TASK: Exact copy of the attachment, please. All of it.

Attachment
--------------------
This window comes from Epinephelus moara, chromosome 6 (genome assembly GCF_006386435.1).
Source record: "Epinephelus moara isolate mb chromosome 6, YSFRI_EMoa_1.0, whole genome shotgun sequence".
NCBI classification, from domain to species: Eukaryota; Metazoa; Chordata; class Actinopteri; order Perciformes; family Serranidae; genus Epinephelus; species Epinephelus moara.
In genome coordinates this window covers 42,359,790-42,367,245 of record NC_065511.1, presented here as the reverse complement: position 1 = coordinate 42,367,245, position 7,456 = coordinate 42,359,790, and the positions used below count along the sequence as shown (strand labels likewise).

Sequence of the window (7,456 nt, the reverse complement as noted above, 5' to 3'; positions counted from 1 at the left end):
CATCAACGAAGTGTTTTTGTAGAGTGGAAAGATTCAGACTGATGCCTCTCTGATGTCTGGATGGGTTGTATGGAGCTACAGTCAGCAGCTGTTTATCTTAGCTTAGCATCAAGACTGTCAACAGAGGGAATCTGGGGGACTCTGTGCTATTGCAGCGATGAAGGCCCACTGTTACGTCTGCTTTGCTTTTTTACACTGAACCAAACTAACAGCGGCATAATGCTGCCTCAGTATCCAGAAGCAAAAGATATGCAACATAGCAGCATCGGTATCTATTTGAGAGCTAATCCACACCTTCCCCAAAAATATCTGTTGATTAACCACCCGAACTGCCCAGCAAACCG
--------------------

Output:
This window comes from Epinephelus moara, chromosome 6 (genome assembly GCF_006386435.1).
Source record: "Epinephelus moara isolate mb chromosome 6, YSFRI_EMoa_1.0, whole genome shotgun sequence".
NCBI classification, from domain to species: Eukaryota; Metazoa; Chordata; class Actinopteri; order Perciformes; family Serranidae; genus Epinephelus; species Epinephelus moara.
In genome coordinates this window covers 42,359,790-42,367,245 of record NC_065511.1, presented here as the reverse complement: position 1 = coordinate 42,367,245, position 7,456 = coordinate 42,359,790, and the positions used below count along the sequence as shown (strand labels likewise).

Sequence of the window (7,456 nt, the reverse complement as noted above, 5' to 3'; positions counted from 1 at the left end):
CATCAACGAAGTGTTTTTGTAGAGTGGAAAGATTCAGACTGATGCCTCTCTGATGTCTGGATGGGTTGTATGGAGCTACAGTCAGCAGCTGTTTATCTTAGCTTAGCATCAAGACTGTCAACAGAGGGAATCTGGGGGACTCTGTGCTATTGCAGCGATGAAGGCCCACTGTTACGTCTGCTTTGCTTTTTTACACTGAACCAAACTAACAGCGGCATAATGCTGCCTCAGTATCCAGAAGCAAAAGATATGCAACATAGCAGCATCGGTATCTATTTGAGAGCTAATCCACACCTTCCCCAAAAATATCTGTTGATTAACCACCCGAACTGCCCAGCAAACCG